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The Fed Huffs And It Puffs And…

The world’s central bankers seem to be aware, suddenly, that the global economy isn’t doing great. Where they’ve been for the last year is hard to tell, but abruptly they seem to be getting religion on the topic of sluggish economic growth. It is ironic that this happens right after the NBER declared the end of the recession, but better late than never I suppose.

This comes as signs of an imminent second dip (if you want to call it that), that were epidemic early in August, have faded. If I were inclined to be generous, I might suppose that the recent acceleration in talk about further monetary stimulus is related to the fact that it has only recently become apparent that not only is no fiscal stimulus is riding to the rescue any time soon, there is also a chilling wind of fiscal restraint starting to blow.

The tenor of comments has recently begun to tilt decidedly in favor of further monetary action, to the point where it almost seems as if the intervening data over the next month or two won’t matter unless it is really, really strong. Last night, minutes after I posted my commentary, the Nikkei reported that the Bank of Japan is considering buying securities backed by small business lending, and increase purchases of government bonds. I have said before that Japan’s experience with persistent deflation is more to a lack of will than to a lack of a solution (see my comment here).  Maybe they’ve decided to step up the dosage.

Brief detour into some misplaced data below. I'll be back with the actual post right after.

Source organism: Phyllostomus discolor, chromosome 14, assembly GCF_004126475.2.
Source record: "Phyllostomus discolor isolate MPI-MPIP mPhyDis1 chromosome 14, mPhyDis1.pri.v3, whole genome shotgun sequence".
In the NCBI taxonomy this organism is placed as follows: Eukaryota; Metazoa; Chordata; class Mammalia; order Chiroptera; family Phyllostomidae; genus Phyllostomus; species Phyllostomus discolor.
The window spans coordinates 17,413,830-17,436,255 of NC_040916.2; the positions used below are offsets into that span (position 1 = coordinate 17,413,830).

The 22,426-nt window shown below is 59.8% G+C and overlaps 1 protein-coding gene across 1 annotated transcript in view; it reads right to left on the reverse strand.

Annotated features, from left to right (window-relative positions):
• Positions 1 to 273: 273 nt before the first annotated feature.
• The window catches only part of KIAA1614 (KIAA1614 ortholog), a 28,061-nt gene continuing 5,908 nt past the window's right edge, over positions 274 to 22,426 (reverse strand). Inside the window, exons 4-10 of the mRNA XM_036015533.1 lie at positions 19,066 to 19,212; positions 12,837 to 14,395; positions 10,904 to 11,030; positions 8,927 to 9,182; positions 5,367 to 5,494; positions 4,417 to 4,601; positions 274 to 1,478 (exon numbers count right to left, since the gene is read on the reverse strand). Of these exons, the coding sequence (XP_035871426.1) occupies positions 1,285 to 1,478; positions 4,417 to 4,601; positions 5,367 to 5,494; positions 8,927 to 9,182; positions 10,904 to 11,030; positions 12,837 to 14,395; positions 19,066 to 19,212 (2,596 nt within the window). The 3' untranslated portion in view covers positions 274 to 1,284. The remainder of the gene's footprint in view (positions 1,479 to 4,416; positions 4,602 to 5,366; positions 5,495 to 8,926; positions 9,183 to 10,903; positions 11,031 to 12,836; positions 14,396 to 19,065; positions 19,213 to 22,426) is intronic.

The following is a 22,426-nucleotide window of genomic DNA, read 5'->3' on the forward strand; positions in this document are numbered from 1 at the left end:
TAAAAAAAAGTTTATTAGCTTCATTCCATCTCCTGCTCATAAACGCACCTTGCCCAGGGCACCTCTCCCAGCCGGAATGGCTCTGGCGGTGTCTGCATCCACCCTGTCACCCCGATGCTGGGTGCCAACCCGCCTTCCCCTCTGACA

At the same time, we are getting increasingly convergent comments from Fed speakers. Today Chicago Fed President Evans, in an interview with the Wall Street Journal (link) said that unemployment is not falling “as quickly as it should” and the Fed should deploy “much more” monetary accommodation. Evans’ argument, by now becoming familiar, is that the Fed needs to push inflation expectations higher so that real rates can be lower than zero while nominal rates are bounded by zero. (The Fisher equation says nominal rates ≈ real rates + expected inflation, so if nominal rates are at zero the only way for real rates to become more negative is to raise expected inflation.) Now, ideally the Fed could push inflation expectations higher without actually pushing inflation higher, but because the Fed is transparent and investors (and consumers) can read, they stand no chance of fooling the market by simply talking up expectations. They need to take concrete steps to force inflation higher; this will also raise inflation expectations.

Ordinarily, the Fed would have difficulty doing this because pushing inflation higher is normally against one of the Fed’s mandates-in-twain. When the Fed pushes, growth goes higher but inflation goes higher; when the Fed pulls, growth and inflation go lower. But in this case, with inflation lower than the level the Fed considers is consistent with “stable prices,” they can pursue an accommodative policy single-mindedly without worrying that one of their mandates is being sacrificed to the other. (To be sure, this is mostly semantics. The FOMC would love to overshoot the 1.5%-2.0% target right now, but if inflation gets away a little bit it must appear to be accidental).

Unfortunately, buying more securities in QE2 is unlikely to push prices much higher as the program is currently constructed, because the continuation of payment of interest on excess reserves (IOER) will cause the reserves to mostly stay on the balance sheets of banks and Fed speakers have barely mentioned IOER. At the margin, some money will flow into the economy, but this delta is indeterminate and surely a small fraction of the amount of the purchases.